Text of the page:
Archive

Archive for the ‘SQL Internals’ Category

VARCHAR or CHAR?

April 13, 2009 Leave a comment

Question: Which column type to use?
Answer: It depends ….

Explanation: SQL Server stores fixed width and variable length columns different. When storing a VARCHAR, there can be 2-byte overhead for each column plus an additional 2-byte overhead for the row. SQL Server does not record the length of the data saved in a VARCHAR field. That is when saving someone’s first name or last name in a VARCHAR(50) field it doesn’t actually keep track of if it was 10 characters or 20 characters; what it records is the ending offset for the column. So if the field value is NULL it points to the end offset points to start of the next columns value. But when we store CHAR field it takes up the space whether we have any value in the field or not. That is with CHAR even NULL fields take up space. But VARCHAR depending on where they are in the field list may or may not take up space.

I created the following table with three VARCHAR columns:

CREATE TABLE FixVarWidthOnly
(Col1 INT NULL,
Col2 VARCHAR(10) NULL,
Col3 VARCHAR(10) NULL,
Col4 VARCHAR(10) NULL )
GO

And inserted following value into it:

INSERT INTO FixVarWidthOnly VALUES (1, 'AAAAAAAAAA', 'BBBBBBBBBB', 'CCCCCCCCCC')

Now if I look at the page I get the following information:

00000000: 30000800 01000000 0400f003 001d0027 †0…………..’
00000010: 00310041 41414141 41414141 41424242 †.1.AAAAAAAAAABBB
00000020: 42424242 42424243 43434343 43434343 †BBBBBBBCCCCCCCCC
00000030: 43†††††††††††††††††††††††††††††††††††C

This page dump shows number of columns, my data, and tells me which columns are null. Let’s look at the bolded section …

01000000 0400 F0 0300 1D00 2700 3100

This starts with the integer value, number of columns, NULL Bitmap, Array size of variable length columns ending offset; followed by the three offset values indicating where the column value finished. So to store all three columns it took (2 Bytes+(# VARCHAR Columns*2) ) = 8 Bytes of overhead to store this information.

Question: So we had value in each of the variable length columns; what if they were null then do we still have the 2-byte over head for the column?
Answer: It Depends! If the column that was null was at the end of the list of three columns then we don’t have the two byte over head.

Explanation: So with same table above I inserted following rows and looked at the information stored in the page:

INSERT INTO FixVarWidthOnly VALUES (2 , 'AAAAAAAAAA', 'BBBBBBBBBB', NULL )
INSERT INTO FixVarWidthOnly VALUES (3 , 'AAAAAAAAAA', NULL, NULL )
INSERT INTO FixVarWidthOnly VALUES (4 , NULL, NULL, NULL )
INSERT INTO FixVarWidthOnly VALUES (5 , NULL, 'BBBBBBBBBB', 'CCCCCCCCCC' )
INSERT INTO FixVarWidthOnly VALUES (6 , 'AAAAAAAAAA', NULL, 'CCCCCCCCCC' )
INSERT INTO FixVarWidthOnly VALUES (7 , NULL, NULL, 'CCCCCCCCCC' )

Row 1 (Original Row):
00000000: 30000800 01000000 0400f003 001d0027 †0…………..’
00000010: 00310041 41414141 41414141 41424242 †.1.AAAAAAAAAABBB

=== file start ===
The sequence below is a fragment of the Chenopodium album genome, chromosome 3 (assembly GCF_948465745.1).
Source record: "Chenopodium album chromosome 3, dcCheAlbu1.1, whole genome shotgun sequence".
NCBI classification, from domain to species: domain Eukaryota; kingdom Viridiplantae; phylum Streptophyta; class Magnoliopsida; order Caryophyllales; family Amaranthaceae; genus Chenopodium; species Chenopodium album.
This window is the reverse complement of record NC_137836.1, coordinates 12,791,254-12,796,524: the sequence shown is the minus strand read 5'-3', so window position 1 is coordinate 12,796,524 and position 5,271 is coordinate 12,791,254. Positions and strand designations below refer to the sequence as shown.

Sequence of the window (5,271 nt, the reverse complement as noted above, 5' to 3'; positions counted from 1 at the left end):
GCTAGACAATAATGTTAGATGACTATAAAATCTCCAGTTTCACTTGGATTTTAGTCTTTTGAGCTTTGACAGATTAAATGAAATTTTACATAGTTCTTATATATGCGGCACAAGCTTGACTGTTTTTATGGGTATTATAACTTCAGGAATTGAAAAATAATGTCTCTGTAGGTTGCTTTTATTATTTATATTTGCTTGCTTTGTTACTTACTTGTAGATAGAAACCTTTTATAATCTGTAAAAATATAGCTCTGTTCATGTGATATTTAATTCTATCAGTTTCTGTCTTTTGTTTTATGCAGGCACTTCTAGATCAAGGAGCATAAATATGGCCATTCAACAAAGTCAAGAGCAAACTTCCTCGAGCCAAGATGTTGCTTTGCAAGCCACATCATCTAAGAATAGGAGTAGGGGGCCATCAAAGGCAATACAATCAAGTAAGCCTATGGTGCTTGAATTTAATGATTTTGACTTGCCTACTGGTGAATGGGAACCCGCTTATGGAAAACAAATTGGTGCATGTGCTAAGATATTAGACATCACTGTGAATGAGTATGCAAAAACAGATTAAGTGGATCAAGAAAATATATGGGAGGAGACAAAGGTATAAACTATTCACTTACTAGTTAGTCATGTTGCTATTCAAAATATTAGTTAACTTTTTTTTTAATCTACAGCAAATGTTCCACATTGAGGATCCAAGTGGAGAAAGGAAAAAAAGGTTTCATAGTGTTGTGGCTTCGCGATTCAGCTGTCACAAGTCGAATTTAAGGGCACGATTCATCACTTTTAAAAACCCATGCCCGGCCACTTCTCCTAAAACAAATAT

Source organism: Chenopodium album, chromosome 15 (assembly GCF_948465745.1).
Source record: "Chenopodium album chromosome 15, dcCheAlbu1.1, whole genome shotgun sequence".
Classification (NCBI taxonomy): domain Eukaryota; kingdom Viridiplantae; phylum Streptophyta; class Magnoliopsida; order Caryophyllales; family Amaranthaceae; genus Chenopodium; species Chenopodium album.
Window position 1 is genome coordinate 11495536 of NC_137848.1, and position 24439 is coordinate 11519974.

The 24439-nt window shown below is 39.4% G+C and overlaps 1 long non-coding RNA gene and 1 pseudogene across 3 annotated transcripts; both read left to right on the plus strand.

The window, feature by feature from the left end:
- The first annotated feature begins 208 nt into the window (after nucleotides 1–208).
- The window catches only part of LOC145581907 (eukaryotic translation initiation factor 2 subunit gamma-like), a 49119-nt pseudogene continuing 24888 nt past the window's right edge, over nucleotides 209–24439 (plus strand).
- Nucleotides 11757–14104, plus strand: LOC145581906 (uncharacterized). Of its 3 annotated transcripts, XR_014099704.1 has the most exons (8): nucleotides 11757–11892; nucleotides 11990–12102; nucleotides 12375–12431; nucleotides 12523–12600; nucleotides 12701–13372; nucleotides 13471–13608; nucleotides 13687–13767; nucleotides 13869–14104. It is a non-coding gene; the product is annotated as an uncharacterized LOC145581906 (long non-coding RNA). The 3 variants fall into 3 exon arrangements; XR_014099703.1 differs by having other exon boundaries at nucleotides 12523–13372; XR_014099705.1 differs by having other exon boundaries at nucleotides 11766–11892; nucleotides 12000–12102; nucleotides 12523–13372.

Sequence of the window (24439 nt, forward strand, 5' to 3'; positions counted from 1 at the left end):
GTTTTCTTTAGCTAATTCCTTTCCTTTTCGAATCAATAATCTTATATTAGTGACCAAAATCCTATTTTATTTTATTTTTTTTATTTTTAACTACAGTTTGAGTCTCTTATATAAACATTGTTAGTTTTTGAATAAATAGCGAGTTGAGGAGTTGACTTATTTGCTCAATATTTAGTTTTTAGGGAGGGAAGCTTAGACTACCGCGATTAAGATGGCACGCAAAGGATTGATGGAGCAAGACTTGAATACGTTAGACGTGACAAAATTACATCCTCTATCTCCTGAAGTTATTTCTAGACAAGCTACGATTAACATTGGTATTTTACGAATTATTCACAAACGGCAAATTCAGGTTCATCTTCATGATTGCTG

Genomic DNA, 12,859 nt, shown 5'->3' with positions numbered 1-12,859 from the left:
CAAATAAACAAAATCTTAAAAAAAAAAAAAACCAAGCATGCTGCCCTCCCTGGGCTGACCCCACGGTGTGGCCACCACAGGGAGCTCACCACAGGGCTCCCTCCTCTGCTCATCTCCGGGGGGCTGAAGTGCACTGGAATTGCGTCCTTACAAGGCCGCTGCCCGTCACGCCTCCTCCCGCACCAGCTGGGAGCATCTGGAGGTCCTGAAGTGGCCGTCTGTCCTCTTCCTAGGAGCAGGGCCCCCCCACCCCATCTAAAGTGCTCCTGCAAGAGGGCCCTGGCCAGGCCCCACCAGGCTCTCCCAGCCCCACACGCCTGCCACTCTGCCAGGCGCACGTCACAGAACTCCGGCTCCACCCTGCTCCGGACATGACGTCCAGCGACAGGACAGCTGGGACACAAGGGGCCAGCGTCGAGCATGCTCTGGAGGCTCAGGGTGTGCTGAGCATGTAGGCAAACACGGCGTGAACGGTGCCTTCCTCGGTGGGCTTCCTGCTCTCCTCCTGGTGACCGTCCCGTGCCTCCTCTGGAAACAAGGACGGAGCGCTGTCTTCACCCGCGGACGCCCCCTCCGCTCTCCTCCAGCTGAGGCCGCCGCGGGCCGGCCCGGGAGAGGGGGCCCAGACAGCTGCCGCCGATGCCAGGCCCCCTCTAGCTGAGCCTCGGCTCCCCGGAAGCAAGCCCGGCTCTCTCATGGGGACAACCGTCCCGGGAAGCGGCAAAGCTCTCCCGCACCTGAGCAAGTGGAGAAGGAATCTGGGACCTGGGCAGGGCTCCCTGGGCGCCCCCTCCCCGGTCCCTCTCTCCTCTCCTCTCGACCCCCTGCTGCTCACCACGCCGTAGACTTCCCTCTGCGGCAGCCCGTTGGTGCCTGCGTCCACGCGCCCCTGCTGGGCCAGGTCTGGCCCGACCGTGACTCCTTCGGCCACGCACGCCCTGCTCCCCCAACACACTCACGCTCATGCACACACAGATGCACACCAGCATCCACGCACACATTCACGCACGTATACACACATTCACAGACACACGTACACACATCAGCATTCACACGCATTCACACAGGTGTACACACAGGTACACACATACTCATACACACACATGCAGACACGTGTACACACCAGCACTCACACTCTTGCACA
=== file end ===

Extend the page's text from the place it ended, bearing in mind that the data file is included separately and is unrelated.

00000020: 42424242 42424243 43434343 43434343 †BBBBBBBCCCCCCCCC
00000030: 43†††††††††††††††††††††††††††††††††††C

Row 2 (Last value NULL):
00000000: 30000800 02000000 0400f802 001b0025 †0…………..%
00000010: 00414141 41414141 41414142 42424242 †.AAAAAAAAAABBBBB
00000020: 42424242 42††††††††††††††††††††††††††BBBBB

Row 3 (Last two values NULL):
00000000: 30000800 03000000 0400fc01 00190041 †0…………..A
00000010: 41414141 41414141 41†††††††††††††††††AAAAAAAAA

Row 4 (All VARCHAR columns NULL):
00000000: 10000800 04000000 0400fe†††††††††††††………..

Row 5 (First column NULL):
00000000: 30000800 05000000 0400f203 0013001d †0……………
00000010: 00270042 42424242 42424242 42434343 †.’.BBBBBBBBBBCCC
00000020: 43434343 434343††††††††††††††††††††††CCCCCCC

Row 6 (Middle column NULL):
00000000: 30000800 06000000 0400f403 001d001d †0……………
00000010: 00270041 41414141 41414141 41434343 †.’.AAAAAAAAAACCC
00000020: 43434343 434343††††††††††††††††††††††CCCCCCC

Row 7 (First two VARCHAR columns NULL):
00000000: 30000800 07000000 0400f603 00130013 †0……………
00000010: 001d0043 43434343 43434343 43††††††††…CCCCCCCCCC

I highlighted all the key values before VARCHAR data information starts, below is summary:

Row Number Column Count NULL Bitmap Array Size 1st Offset 2nd Offset 3rd Offset Overhead
01000000 0400 F0 0300 1D00 2700 3100 8
02000000 0400 F8 0200 1B00 2500 6
03000000 0400 FC 0100 1900 4
04000000 0400 FE 0
05000000 0400 F2 0300 1300 1D00 2700 8
06000000 0400 F4 0300 1D00 1D00 2700 8
07000000 0400 F6 0300 1300 1300 1D00 8

As you see in above example if the NULL VARCHAR columns are at not at the end in the table it takes the maximum number of bytes over head as if there was actual data in the column.

Question: So how is CHAR field stored in the SQL Server?
Answer: They are stored like integer field, because they are fixed width; they take fixed space whether the value is null or not.

This time I create a table with FIXED width CHAR type:

CREATE TABLE FixWidthOnly
(Col1 INT NULL ,
Col2 CHAR(10) NULL,
Col3 CHAR(10) NULL,
Col4 CHAR(10) NULL )
GO

And I create similar set of rows in the new table:

INSERT INTO FixWidthOnly VALUES (1 , 'AAAAAAAAAA', 'BBBBBBBBBB', 'CCCCCCCCCC' )
INSERT INTO FixWidthOnly VALUES (2 , 'AAAAAAAAAA', 'BBBBBBBBBB', NULL )
INSERT INTO FixWidthOnly VALUES (3 , 'AAAAAAAAAA', NULL, NULL )
INSERT INTO FixWidthOnly VALUES (4 , NULL, NULL, NULL )
INSERT INTO FixWidthOnly VALUES (5 , NULL, 'BBBBBBBBBB', 'CCCCCCCCCC' )
INSERT INTO FixWidthOnly VALUES (6 , 'AAAAAAAAAA', NULL, 'CCCCCCCCCC' )
INSERT INTO FixWidthOnly VALUES (7 , NULL, NULL, 'CCCCCCCCCC' )

I take the output of the page:

Row 1 (Nothing Null):
00000000: 10002600 01000000 41414141 41414141 †..&…..AAAAAAAA
00000010: 41414242 42424242 42424242 43434343 †AABBBBBBBBBBCCCC
00000020: 43434343 43430400 f0†††††††††††††††††CCCCCC…

Row 2 (Last value NULL):
00000000: 10002600 02000000 41414141 41414141 †..&…..AAAAAAAA